But in some cases, threats to senior citizens can come from people half a world away.
Financial scams targeting seniors are – unfortunately – everywhere these days. Here are some of the most common, according to the National Council on Aging.
- Medicare/health insurance scams
If you’re over 65 in America, you qualify for Medicare. While this obviously benefits those who need health insurance, it gives scam artists an automatic “in” for targeting seniors: They know without doing much research that the person they’re going after has Medicare.
In these scams, the criminals pretend to be a Medicare representative to get seniors to give them their personal information, or set up makeshift mobile clinics to provide fake services, allowing them to use a senior’s personal information to bill Medicare.
It’s important to remember Medicare will never call or visit you with a billing issue.
- Counterfeit prescription drugs
More and more senior citizens are using the internet to purchase prescription drugs. Unfortunately, many of them are buying counterfeit drugs, which at best may not do anything and at worst can be harmful. Some scammers even offer fake Botox and other anti-aging treatments.
The DEA has even investigated scams where criminals sell people prescription drugs, then pose as law enforcement officers to extort the victims.
The Mayo Clinic recommends only buying prescription drugs from a licensed pharmacy. And if have bought medication online and are being scammed, you should hang up and contact the DEA.
- The funeral/obituary scam
In this scam, criminals will read obituaries and call the widow/widower, claiming the deceased had an unpaid debt. The FBI also warns that disreputable funeral homes will use family members’ unfamiliarity with the cost of funeral to add unnecessary charges.
- Telemarketing scams
This is perhaps the most common type of scam aimed at senior citizens. They can be especially hard to trace, given that there’s no face-to-face interaction or paper trail.
An elaborate version of this scam is what’s known as “the pigeon drop.” The scammer claims he/she has found a large sum of money and will split it with the victim in exchange for a “good faith” payment from the victim’s bank account. There will often be a second con artist involved, posing as someone who helps authenticate the scam.
Other telemarketing scams include phony charities, which often pop up in the wake of a natural disaster, and fake accidents, in which the scammer gets the victim to send money to a child or other relative in the hospital.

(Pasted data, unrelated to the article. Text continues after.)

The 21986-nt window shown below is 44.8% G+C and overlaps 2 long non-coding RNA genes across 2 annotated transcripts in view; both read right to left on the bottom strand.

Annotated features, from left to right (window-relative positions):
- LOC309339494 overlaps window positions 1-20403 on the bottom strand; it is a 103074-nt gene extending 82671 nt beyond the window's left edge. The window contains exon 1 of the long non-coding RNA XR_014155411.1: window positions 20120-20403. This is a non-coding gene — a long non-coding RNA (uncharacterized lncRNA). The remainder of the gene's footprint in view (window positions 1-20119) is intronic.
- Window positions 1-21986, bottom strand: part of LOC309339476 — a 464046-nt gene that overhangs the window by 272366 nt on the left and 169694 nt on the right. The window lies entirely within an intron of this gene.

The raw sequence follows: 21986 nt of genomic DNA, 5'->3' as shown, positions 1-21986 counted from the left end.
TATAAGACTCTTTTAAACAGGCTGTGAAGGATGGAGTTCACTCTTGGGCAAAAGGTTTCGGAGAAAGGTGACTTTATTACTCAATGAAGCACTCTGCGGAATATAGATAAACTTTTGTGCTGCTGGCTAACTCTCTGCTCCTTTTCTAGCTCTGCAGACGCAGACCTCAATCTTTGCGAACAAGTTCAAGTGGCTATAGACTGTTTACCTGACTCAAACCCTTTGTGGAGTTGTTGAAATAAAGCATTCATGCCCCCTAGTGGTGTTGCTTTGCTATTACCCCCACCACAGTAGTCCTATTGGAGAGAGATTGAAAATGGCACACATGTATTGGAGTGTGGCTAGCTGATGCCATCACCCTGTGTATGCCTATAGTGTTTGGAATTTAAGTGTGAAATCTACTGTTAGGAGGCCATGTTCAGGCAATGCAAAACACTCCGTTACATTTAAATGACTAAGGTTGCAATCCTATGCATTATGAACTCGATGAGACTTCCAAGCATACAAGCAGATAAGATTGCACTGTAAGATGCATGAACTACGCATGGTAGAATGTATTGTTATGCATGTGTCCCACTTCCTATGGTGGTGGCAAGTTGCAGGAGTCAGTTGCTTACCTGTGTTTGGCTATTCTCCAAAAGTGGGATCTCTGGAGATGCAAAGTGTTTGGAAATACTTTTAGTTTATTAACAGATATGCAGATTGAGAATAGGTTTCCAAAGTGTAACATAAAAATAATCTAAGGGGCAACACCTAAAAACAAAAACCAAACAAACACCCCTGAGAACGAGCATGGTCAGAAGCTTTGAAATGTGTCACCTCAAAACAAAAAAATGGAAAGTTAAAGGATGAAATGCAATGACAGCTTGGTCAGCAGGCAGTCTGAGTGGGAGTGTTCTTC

- Investment schemes
Whether it’s a pyramid scheme like the one run by Bernie Madoff to the Nigerian prince looking for help claiming his fortune, investment schemes have long been an easy way for scammers to target senior citizens’ retirement income.
- Mortgage scams
Many older people own their homes, and scammers take advantage of this fact. They can do this by posing as tax assessors, offering to reassess the value of a home (and thus potentially lowering the tax burden), for a fee.
The growing popularity of reserve mortgages has led to a rise in reverse mortgage scams, in which scammers offer a phony “free” house in another location in exchange for the title to a victim’s home.
- Lottery/sweepstakes scams
With these scams, the con artists tell their victims they’ve won some sort of sweepstakes or lottery, but need to pay a fee or taxes up front. The scammers send a fake check and collect their “fee” before their check ultimately bounces.
- The grandparent scam
This one is almost too hard to write about, but here it is:
The scammer calls a senior citizen and says “Hi Grandma, do you know who this is?”
When the grandparent guesses which grandchild it sounds like, the scammer has their opening. They can then request help for some sort of “emergency” – past due rent, a broken down car – to be paid through Western Union or MoneyGram.
And because the scam requires little to no research, it can be pulled off again and again.
What if I worry my loved ones have been scammed?
If you’re worried a senior in your life has been the target of fraud, there are a number of resources at your disposal, whether it means contacting your local senior services group, adult protective services or law enforcement.
You may also need the services of an attorney who specializes in elder law. For nearly three decades, Richard Newman and Newman Elder Law have provided those services to seniors in need. Whether you’re concerned about protecting assets from scammers or planning for long-term care, our experts can keep you and your family safe and secure.